Foreign Affairs Minister Chrystia Freeland says Canada has kept its privileged access to the U.S. market even as the new North American trade deal hangs in the balance.
That was Canada’s core goal all along as it sat down with the United States and Mexico to renegotiate NAFTA in August 2017, she said Tuesday.
The leaders of all three countries signed the deal last fall but its formal ratification remains uncertain amid political jockeying in and between the U.S. and Mexico. Freeland is hinting the government isn’t worried about the way forward, saying Canadians can continue to enjoy the benefits of the existing 25-year-old North American Free Trade Agreement, which remains in place.
That wasn’t the case with recently completed free-trade deals with the European Union and 10 Pacific Rim countries because they had to be ratified before Canadians could enjoy access, she said.
“NAFTA is an entirely different situation,” she said after a Tuesday cabinet meeting on Parliament Hill. “The Canadian objective from the outset has been to maintain Canada’s privileged access to the U.S. market, which is so valuable to all Canadians. We have been quite willing to consider modernizations, improvements, but our core objective has always been to keep that access in place.”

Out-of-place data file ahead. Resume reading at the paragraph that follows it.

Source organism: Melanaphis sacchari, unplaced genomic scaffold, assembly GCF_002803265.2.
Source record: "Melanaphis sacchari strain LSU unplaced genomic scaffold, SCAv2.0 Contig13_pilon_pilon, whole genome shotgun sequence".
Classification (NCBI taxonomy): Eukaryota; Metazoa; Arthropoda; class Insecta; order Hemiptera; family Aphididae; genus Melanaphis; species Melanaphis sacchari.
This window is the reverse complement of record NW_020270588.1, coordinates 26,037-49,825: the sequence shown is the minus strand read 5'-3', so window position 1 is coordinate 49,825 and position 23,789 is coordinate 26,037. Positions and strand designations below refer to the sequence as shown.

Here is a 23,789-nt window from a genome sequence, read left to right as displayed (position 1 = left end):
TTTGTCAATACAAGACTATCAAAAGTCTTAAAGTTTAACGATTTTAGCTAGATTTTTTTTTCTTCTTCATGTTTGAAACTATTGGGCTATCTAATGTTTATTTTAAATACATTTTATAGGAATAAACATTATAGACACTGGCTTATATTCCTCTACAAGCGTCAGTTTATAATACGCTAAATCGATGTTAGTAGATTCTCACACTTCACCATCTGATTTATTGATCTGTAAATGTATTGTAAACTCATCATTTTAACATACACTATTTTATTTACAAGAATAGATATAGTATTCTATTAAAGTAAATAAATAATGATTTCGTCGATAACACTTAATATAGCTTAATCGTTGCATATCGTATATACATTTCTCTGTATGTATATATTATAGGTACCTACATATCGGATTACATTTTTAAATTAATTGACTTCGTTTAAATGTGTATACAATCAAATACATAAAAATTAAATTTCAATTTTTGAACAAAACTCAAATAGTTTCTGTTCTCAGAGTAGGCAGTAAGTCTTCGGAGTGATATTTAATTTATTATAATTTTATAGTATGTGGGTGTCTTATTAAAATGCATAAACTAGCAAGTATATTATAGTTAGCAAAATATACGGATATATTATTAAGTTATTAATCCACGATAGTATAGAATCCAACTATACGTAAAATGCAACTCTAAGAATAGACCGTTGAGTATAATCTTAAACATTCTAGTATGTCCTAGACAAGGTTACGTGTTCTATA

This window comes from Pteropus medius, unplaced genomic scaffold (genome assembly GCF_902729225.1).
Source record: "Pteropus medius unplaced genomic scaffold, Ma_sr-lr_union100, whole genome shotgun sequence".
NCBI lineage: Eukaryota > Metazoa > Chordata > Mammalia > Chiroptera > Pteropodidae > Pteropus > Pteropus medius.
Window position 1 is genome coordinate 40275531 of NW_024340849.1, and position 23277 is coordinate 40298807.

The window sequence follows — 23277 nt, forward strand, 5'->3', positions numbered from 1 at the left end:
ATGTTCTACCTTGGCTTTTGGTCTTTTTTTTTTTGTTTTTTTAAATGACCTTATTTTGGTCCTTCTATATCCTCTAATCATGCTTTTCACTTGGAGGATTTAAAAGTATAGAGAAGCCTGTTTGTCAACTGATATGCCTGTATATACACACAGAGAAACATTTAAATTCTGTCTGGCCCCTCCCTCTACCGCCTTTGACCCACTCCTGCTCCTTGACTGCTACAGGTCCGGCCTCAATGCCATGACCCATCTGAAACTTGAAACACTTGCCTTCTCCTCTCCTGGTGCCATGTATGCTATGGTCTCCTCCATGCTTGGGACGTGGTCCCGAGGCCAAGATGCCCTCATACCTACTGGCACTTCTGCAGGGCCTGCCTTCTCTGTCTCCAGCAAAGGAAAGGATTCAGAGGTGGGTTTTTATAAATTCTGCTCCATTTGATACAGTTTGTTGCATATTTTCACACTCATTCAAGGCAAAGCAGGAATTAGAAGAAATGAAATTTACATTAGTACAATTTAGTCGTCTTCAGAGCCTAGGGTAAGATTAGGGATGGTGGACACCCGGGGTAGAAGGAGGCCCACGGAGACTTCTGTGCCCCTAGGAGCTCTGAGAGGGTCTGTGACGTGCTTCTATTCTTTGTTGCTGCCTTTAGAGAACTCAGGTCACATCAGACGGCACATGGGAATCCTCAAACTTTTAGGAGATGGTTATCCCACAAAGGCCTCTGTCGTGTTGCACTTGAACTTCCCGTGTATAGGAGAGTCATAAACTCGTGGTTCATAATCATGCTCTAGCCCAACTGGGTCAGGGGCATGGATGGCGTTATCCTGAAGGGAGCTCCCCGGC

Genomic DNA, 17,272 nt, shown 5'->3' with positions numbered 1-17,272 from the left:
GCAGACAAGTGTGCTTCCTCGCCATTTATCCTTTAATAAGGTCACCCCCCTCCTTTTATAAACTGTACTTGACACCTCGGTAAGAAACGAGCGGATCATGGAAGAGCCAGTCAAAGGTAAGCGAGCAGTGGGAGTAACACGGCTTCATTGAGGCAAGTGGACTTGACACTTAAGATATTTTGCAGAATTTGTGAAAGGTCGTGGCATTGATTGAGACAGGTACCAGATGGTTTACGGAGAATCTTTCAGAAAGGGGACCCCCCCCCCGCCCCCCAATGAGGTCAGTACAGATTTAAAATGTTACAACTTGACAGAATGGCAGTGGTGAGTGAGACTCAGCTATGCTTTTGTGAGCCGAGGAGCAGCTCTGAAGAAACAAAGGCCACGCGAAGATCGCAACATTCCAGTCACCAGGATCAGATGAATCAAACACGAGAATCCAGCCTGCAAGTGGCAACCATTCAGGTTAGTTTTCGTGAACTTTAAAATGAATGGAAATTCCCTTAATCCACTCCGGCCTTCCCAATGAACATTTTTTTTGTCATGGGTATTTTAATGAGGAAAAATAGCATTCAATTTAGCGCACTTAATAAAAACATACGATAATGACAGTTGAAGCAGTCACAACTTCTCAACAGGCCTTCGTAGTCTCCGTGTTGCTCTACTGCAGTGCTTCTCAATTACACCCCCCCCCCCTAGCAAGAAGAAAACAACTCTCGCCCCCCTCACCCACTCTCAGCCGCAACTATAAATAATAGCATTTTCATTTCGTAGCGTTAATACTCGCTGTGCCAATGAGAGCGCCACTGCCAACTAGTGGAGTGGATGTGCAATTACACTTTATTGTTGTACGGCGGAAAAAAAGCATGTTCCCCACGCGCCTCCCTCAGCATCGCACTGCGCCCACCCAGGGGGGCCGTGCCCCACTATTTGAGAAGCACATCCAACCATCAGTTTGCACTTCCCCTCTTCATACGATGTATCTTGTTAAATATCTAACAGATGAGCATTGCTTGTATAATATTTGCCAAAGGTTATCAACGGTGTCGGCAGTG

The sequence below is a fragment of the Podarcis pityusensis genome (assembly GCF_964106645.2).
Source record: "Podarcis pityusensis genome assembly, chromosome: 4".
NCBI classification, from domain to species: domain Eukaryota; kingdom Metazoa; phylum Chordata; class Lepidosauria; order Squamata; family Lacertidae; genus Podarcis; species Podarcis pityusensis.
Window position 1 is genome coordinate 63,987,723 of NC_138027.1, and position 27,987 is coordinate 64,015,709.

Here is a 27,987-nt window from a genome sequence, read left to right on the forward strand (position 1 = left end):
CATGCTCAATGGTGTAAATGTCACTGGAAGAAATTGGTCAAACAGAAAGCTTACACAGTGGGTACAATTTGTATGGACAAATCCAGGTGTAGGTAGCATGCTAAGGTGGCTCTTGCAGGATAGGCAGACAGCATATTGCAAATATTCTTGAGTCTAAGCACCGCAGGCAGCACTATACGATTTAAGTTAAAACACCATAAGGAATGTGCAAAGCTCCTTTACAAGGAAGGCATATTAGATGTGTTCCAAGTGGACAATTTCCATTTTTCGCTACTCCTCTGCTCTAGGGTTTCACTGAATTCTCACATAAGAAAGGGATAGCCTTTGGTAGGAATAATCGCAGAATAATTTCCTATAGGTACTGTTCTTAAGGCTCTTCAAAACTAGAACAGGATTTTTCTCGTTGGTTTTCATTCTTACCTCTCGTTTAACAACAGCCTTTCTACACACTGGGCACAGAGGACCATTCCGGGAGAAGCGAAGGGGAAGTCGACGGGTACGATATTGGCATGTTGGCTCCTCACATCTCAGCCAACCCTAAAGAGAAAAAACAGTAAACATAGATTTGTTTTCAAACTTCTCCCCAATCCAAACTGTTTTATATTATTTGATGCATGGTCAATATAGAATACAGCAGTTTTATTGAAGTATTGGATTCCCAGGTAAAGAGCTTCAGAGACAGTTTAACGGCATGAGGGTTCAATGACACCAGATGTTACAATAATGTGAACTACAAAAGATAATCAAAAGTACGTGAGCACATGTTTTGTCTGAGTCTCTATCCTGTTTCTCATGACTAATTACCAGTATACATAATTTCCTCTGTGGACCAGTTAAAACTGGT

Mexican lawmakers recently told The Canadian Press they’re OK with the status quo if the new trade pact can’t be ratified.
The apparent laissez-faire positions of Canada and Mexico ignore one other fact: that President Donald Trump could serve a six-month notice he’s pulling out of NAFTA.
Freeland is to appear before the Senate foreign affairs and trade committee later Tuesday.
A Canadian ratification deadline in June is looming because Parliament will break then and won’t reconvene until after the October federal election.
Some leading U.S. Democrats in Congress say they won’t approve the new trade agreement unless Mexico implements tougher labour standards that elevate the rights of workers and their unions.
Freeland reiterated that U.S. tariffs on Canadian steel and aluminum, officially imposed on national-security grounds when negotiations on the new treaty were at a delicate point,, are “absurd” and “illegal” but she stopped short of saying that lifting them would be a precondition to the government ratifying the new continental trade deal.
The Canadian Press